Geologic maps are useful in identifying areas that may be affected by post-wildfire debris flows. Land-use planners use these maps to identify potential hazards in areas that are proposed for development and to develop mitigation strategies. The maps can also focus post-wildfire emergency planning on the areas with the highest likelihood of debris flows. It is cheaper to avoid or mitigate problems than to repair damage.
Damaging landslides occur even in vertically challenged states like Kansas (Fig. 1). It is important to be able to delineate landslide hazard areas in order to develop appropriate land-use plans. In Leavenworth County, Kansas, geologic maps combined with maps of landslide features and slope steepness were used to predict landslide hazards and guide land management.
Wildfires, such as the Missionary Ridge fire that burned for more than a month in 2002 near Durango, Colorado (Fig. 1), and their aftermath can cause subsequent property and environmental damage. Many areas denuded by the fire are now susceptible to rapid erosion during heavy precipitation with resulting debris flows, or mudslides.
U.S Highway 85 and ND Highway 22, along with numerous county roads, buildings, pipelines, and power lines, have been constructed over existing landslides in the Little Missouri Badlands of western North Dakota. Since 1980, the repair and rerouting of damaged sections of highways in this area have cost taxpayers more than $5 million (Fig 1). In one instance, a one-mile segment of U.S. Highway 85 was rerouted from one area of landslides into another. Better understanding of landslide hazards is needed in this area.
Landslides are also known as mass wasting and are characterized by the downward movement of rock caused by gravity. Landslides typically occur when a slope becomes unstable. Rock falls, debris flows, slumps, lateral spread, and creep are all types of landslides. Landslides can cause considerable damage.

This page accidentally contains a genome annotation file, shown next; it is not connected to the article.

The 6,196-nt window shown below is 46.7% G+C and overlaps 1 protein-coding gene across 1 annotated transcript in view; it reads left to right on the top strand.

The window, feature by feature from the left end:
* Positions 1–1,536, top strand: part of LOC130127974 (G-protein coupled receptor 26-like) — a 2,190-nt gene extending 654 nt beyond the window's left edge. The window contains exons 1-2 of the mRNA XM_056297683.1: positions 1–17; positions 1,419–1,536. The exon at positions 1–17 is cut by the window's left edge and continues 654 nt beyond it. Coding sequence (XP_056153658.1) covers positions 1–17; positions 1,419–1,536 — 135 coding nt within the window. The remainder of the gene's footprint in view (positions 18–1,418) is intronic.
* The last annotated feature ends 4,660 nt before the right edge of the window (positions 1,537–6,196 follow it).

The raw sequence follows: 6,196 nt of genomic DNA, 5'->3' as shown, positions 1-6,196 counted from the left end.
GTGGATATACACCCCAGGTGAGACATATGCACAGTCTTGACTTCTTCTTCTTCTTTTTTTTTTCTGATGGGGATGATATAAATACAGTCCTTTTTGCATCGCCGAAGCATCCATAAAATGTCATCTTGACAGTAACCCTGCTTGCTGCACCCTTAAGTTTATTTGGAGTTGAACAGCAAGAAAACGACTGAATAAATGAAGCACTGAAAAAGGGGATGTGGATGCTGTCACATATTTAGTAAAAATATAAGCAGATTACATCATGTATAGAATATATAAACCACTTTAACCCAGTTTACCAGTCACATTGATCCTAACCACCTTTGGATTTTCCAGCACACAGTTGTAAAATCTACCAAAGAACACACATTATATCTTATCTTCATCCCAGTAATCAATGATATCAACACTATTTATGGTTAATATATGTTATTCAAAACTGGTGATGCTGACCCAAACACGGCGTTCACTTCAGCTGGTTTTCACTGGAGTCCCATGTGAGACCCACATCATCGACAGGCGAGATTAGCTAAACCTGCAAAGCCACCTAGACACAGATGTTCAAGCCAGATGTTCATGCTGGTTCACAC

This deep-seated landslide study was designed to serve the dual purposes of compiling an inventory of deep-seated landslides for a portion of the Olympic Peninsula and providing geological information for the state geologic map (Schuster, 1996). The results of the study are intended to provide information for land managers, planners, and scientists making land-use decisions regarding natural resources and wildlife habitat.
In response to the Nisqually earthquake of 2001, DGER was awarded a grant by the Federal Emergency Management Agency and Washington Emergency Management Division to develop two types of earthquake hazard maps for every county in the state—liquefaction susceptibility maps, which outline areas where water-saturated sandy soil loses strength during earthquake shaking, and NEHRP (National Earthquake Hazards Reduction Program) site class maps, which outline areas where soils amplify ground shaking. The maps will be used by state and local governments to update existing hazard mitigation plans and to delineate geologically hazardous areas under the Growth Management Act.
Landslides in western Washington cause millions of dollars in damage each year. Accurate and precise remote sensing techniques are a necessary first step in creating useful landslide inventories for future land use planning and engineering mitigation decisions. Both aerial photos and LIDAR (LIght Distance and Ranging) imagery were evaluated and compared on the basis of the accuracy of landslide location and the precision of landslide boundary definition for an eight-kilometer stretch of heavily forested coast along Hood Canal, Kitsap County, Washington, an area which is characterized by numerous slides occurring in Pleistocene glacial and non-glacial sediments. Independent landslide inventories were developed from each remote sensing dataset and were followed by field observations of approximately half of the identified slides.